Today, nearly every destination is getting thoroughly documented that there’s barely any chance that you’ll just stumble upon an amazing hidden gem, during your vacation! Most people nowadays research everything before spending their hard-earned money, and thus, there’s a very narrow chance of finding new things. Most of the times, we even decide on the places where we’d like to eat while on a trip! But it would be a tad bit different if you choose to keep a couple of days in hand and try taking a walk around, without any plan! You might just come across something that might surprise you! When I chose to spend a month in Kenya, I did my research well, but I had ample free time to do things that weren’t mentioned anyone (but recommended by the locals) and those surely added an extra spark to my journey!

Trying to make our travels look ‘Insta-worthy’!

We’re all guilty of it in everyday life, and I’m no exception! We’re all creating a curated feed of how we wish our lives to look like, regardless of how messy the real thing is. The same is true for our journeys, as we never mention about the troubles on the way, the worries of missing a flight, the anxieties of losing a piece of luggage, etc. In fact, we are always putting up things that rather represent a perfect idea of a holiday – the best bikini shot on the beach or a gorgeous sunrise in the mountains! Social media makes often makes us forget to appreciate the fact that we have the ability to travel in the first place, rather it keeps us engaged in creating a feed that we can show off to the world!

Can Social Media contribute towards Responsible Tourism in any means?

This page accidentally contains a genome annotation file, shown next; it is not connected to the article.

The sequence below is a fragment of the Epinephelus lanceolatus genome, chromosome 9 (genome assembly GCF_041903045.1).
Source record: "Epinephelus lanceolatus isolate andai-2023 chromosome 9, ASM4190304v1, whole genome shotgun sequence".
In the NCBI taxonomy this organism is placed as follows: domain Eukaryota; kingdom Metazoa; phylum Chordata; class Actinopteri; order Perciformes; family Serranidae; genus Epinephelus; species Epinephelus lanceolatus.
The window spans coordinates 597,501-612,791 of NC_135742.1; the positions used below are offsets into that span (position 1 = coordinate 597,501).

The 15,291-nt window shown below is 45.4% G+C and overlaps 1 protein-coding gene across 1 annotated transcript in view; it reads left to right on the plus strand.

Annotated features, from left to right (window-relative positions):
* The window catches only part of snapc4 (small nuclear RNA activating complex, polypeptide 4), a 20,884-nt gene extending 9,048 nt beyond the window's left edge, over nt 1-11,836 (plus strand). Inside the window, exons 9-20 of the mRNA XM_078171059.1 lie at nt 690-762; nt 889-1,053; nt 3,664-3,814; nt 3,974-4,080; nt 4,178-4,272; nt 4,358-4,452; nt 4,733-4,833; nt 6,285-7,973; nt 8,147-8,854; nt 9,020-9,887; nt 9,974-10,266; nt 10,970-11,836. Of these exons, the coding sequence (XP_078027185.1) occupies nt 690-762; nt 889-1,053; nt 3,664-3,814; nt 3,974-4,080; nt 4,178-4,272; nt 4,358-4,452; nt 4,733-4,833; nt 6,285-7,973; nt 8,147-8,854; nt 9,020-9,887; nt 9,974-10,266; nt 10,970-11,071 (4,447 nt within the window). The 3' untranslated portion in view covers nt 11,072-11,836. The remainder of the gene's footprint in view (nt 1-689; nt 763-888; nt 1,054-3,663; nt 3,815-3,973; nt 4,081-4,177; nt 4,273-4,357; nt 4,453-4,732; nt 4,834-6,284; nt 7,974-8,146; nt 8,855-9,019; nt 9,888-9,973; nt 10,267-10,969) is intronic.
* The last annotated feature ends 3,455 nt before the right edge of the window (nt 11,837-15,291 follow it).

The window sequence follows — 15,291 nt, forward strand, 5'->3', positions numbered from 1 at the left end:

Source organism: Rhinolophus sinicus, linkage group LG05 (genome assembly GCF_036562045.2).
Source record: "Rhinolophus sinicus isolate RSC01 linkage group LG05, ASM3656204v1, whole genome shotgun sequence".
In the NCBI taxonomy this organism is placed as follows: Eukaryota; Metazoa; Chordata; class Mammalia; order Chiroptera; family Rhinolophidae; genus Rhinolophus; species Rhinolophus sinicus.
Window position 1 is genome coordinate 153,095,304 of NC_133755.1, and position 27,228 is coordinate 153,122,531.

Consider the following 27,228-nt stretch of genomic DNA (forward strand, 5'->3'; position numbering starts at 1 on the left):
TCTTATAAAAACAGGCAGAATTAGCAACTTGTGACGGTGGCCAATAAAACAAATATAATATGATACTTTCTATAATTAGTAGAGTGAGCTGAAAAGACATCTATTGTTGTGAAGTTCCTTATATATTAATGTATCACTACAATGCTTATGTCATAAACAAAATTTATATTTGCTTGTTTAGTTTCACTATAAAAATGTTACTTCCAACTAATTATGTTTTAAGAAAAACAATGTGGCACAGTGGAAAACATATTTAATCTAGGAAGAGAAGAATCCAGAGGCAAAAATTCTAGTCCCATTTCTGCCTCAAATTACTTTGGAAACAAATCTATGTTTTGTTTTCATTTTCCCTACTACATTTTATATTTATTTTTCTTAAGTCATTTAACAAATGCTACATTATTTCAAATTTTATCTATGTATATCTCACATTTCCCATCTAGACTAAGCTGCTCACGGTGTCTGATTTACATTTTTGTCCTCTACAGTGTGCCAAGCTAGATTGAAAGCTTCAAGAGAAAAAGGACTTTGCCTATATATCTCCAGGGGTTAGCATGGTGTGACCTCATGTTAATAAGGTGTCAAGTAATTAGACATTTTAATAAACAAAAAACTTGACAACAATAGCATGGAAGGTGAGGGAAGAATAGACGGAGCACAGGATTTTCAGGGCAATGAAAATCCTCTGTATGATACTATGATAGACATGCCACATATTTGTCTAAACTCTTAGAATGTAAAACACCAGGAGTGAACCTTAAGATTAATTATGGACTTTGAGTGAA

Let’s be honest and accept the fact that we, as travelers, are often not acting as sensibly as we should. People are often climbing on ancient heritage sites to pose for a photo, or getting selfies at ‘No Photography Zones’. The mountains and beaches are accumulating plastic wastes like never before and it’s causing an adverse effect on the environment for which we’ll have to make a hefty payment in future! Travelers surely need to be more aware while setting out for a journey, and understand the fact that there’s a lot more than just clicking photos!

But social media networks do have the power of changing the situation! For example, I remember reading about the work done by Shivya Nath (blogger & writer, The Shooting Star) and Spiti Ecosphere in making the pristine Spiti Valley entirely plastic-free. While it might sound like a myth, it’s something for real. When I traveled to this middle-land surrounded by the mighty Himalayas (located at the border of India & Tibet), I figured out that no store in the entire region sells mineral water bottles! This was an initiative taken through social media, and the natives were encouraged to eradicate plastic completely. People had also cleaned up about 60,000 plastic bottles, with which they had made an installation to make travelers aware!